Talking with the students who won first place in the Sherman Miller Real Estate Competition Nov. 1, you wouldn’t know that they had just propelled CSU to its first victory since 2015 in one of Colorado’s most high-profile case competitions. You might not guess that the foursome split a $1,500 prize check, or that they pulled off the victory shorthanded, besting teams with six members from the University of Colorado-Boulder and the University of Denver.
Instead of those marquee accomplishments, they’d rather tell you about how great a time they had doing it.
“We all became pretty good friends,” senior corporate and real estate finance major Matt Gasser said. “I feel like it’s pretty rare that you have a group of four that were just randomly selected and works as well together as we did.”
The team was assembled from students in the College of Business’s Finance and Real Estate major. Gasser was joined by sophomore finance and equine science major Nicholas AmRhein, senior finance and real estate major Will Denton and junior finance and real estate major Scott LaHerran, who are quickly coalescing into a tightknit friend group. Their proposal drew on a lot more than their chemistry—the group used all the knowledge they’ve acquired in their business classes to tackle this year’s challenge, which involved analyzing a retail development in New Orleans to identify key opportunities and risks for an investment firm considering purchasing the property.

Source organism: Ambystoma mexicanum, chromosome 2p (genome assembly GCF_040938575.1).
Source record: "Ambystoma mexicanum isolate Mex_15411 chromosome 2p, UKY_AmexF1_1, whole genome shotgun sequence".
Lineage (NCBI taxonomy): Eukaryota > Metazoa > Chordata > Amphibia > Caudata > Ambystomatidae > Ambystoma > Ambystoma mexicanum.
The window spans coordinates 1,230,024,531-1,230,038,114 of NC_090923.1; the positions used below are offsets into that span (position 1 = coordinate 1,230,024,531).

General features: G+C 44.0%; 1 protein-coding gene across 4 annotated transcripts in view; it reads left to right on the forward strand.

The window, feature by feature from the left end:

Competitors were required to identify capital improvements and renovations and tenant relocation opportunities then create an implementation plan to maximize return on the investment. The case packet included a general overview of basic data – tenant rent rolls, information on traffic flows, local demographics and regional real estate data – and teams could supplement it with any publicly available information. CSU’s group made finding supplemental information the heart of its strategy, as members researched tenants’ bond ratings and the Federal Reserve’s economic projections to better guide its decisions.
“We really tried to differentiate ourselves by going above and beyond and taking a unique problem-solving look at finding information that we felt was missing from the case,” AmRhein said. “We’re four people instead of six people. We went in knowing that we were going to have to put in a lot of work and time and effort, so we tried to really think of ways of how can we do our due diligence.”
As they developed their strategy, members started to see that classroom educational exercises are developed to teach a single concept. In the case competition, much like the real world, issues aren’t as clear cut. The complexity added a dimension that expanded on the team members’ coursework.
“I can take those concepts that I’ve learned in class and use them to start to understand how everything interacts,” AmRhein said. “I feel like that’s a really good thing that you learn in the classroom and then you can really take that and scale it up.”
Gasser agrees. “Doing this type of exercise in a more real-world setting was a little different than you expected,” he said.
The competition forced students to work quickly, giving them only five days to analyze and prepare their presentations. Members of the CSU squad received the case right before their Thursday evening class and didn’t come together until Friday. Coming at a point in the semester chock full of midterms and other academic demands, clearing a weekend to prepare was one of the biggest challenges to getting involved, Gasser said.
Even if there hadn’t been a $1,500 payout at the end of the experience, team members unequivocally say the experience was worth the time in their busy schedules.
“I think case competitions are great. I’d recommend for anyone to go out of their way to do them,” AmRhein said. “They really kind of enhance your learning to a level that you don’t really get in class.”